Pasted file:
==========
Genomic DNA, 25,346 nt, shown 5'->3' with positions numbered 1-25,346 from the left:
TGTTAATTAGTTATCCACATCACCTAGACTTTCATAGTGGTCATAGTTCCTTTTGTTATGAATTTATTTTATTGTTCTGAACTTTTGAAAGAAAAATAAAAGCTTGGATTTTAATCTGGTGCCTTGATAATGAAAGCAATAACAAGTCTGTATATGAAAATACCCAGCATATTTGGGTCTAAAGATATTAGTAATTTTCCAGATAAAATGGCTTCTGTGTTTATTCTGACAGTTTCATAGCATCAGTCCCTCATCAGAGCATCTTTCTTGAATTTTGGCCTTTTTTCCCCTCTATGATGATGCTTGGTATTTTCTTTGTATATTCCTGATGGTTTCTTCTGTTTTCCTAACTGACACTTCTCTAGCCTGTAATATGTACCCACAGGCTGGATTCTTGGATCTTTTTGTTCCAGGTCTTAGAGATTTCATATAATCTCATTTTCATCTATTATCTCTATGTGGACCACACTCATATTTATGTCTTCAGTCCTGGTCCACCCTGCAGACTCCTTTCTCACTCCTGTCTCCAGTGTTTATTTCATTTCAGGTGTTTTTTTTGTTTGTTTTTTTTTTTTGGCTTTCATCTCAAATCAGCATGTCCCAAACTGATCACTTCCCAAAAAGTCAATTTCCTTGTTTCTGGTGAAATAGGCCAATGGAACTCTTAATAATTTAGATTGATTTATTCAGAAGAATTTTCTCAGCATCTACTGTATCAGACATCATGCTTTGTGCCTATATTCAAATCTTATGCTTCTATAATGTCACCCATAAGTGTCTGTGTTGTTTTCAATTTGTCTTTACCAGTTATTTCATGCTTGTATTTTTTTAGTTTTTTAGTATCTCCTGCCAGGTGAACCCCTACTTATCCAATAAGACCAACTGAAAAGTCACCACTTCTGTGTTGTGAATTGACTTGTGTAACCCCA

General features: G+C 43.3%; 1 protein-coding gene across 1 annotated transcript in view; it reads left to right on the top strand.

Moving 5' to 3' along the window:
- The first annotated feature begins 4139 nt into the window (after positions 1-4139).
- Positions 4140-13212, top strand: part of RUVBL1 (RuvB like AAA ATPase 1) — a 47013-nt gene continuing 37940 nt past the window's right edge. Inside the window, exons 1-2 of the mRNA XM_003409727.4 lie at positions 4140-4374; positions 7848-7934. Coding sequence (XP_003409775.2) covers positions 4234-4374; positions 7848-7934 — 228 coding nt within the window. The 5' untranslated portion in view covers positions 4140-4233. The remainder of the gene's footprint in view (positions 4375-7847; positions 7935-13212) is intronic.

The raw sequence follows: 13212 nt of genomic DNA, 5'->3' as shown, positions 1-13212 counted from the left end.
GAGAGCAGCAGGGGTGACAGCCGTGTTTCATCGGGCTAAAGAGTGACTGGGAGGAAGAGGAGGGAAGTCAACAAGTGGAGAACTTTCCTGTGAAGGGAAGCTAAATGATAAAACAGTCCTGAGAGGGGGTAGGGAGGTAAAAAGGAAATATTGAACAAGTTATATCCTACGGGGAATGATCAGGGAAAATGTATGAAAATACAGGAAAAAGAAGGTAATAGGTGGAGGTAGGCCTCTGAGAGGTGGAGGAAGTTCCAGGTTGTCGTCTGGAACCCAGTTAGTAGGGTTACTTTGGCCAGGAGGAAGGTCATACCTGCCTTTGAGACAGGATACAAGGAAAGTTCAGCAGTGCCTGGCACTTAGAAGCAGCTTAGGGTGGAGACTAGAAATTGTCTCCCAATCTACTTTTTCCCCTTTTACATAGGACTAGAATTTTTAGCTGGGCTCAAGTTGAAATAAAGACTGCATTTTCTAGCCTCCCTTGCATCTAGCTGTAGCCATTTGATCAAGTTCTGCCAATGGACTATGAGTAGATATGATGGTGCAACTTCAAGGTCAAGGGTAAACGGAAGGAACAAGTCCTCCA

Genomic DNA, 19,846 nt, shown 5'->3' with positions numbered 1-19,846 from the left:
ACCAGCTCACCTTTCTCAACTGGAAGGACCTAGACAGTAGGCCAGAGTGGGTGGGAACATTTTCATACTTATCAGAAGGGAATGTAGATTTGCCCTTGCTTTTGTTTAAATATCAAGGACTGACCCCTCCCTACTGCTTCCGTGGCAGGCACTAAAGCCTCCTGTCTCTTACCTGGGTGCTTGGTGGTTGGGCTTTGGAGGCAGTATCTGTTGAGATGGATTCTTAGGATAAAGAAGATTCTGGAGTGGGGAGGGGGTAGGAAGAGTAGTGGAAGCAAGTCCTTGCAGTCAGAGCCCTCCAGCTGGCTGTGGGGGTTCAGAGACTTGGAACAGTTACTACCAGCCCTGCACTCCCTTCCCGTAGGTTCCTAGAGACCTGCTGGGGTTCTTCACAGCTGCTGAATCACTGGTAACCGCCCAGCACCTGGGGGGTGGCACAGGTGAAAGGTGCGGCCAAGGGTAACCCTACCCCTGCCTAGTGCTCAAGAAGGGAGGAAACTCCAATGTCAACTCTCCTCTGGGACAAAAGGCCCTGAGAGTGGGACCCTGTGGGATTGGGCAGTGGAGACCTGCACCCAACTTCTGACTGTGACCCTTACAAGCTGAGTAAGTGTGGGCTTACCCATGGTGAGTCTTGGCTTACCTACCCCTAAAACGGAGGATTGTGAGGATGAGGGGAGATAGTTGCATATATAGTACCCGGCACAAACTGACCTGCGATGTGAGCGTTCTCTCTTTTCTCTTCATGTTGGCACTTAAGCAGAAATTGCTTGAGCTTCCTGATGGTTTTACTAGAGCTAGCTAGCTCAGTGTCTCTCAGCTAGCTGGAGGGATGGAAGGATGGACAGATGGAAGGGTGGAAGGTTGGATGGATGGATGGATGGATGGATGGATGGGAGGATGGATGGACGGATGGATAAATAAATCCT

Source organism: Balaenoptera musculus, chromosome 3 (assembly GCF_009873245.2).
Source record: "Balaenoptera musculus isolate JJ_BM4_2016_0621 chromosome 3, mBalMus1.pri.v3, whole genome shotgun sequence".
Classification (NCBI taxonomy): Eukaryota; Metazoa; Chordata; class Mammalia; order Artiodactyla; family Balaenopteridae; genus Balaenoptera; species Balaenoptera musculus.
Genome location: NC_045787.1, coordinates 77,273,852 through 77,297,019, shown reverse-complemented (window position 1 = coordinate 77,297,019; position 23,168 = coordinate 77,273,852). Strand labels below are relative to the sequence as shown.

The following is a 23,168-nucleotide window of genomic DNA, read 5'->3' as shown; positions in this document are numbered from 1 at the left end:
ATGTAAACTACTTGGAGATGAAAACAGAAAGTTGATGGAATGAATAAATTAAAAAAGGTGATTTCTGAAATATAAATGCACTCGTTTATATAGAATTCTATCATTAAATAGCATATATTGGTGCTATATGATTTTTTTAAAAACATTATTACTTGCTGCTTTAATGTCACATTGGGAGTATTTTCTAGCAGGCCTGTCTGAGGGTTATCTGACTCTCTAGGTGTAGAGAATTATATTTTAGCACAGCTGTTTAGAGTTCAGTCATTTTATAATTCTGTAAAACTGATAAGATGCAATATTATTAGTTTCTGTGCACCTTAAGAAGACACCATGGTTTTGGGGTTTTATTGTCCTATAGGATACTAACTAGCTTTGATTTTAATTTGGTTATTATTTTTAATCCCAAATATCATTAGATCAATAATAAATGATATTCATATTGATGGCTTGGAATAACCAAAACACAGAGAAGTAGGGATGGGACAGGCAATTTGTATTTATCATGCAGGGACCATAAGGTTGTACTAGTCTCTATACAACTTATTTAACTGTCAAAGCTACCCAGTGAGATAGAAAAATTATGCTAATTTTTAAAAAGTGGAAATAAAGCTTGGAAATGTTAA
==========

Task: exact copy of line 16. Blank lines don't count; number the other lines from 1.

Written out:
ATGTAAACTACTTGGAGATGAAAACAGAAAGTTGATGGAATGAATAAATTAAAAAAGGTGATTTCTGAAATATAAATGCACTCGTTTATATAGAATTCTATCATTAAATAGCATATATTGGTGCTATATGATTTTTTTAAAAACATTATTACTTGCTGCTTTAATGTCACATTGGGAGTATTTTCTAGCAGGCCTGTCTGAGGGTTATCTGACTCTCTAGGTGTAGAGAATTATATTTTAGCACAGCTGTTTAGAGTTCAGTCATTTTATAATTCTGTAAAACTGATAAGATGCAATATTATTAGTTTCTGTGCACCTTAAGAAGACACCATGGTTTTGGGGTTTTATTGTCCTATAGGATACTAACTAGCTTTGATTTTAATTTGGTTATTATTTTTAATCCCAAATATCATTAGATCAATAATAAATGATATTCATATTGATGGCTTGGAATAACCAAAACACAGAGAAGTAGGGATGGGACAGGCAATTTGTATTTATCATGCAGGGACCATAAGGTTGTACTAGTCTCTATACAACTTATTTAACTGTCAAAGCTACCCAGTGAGATAGAAAAATTATGCTAATTTTTAAAAAGTGGAAATAAAGCTTGGAAATGTTAA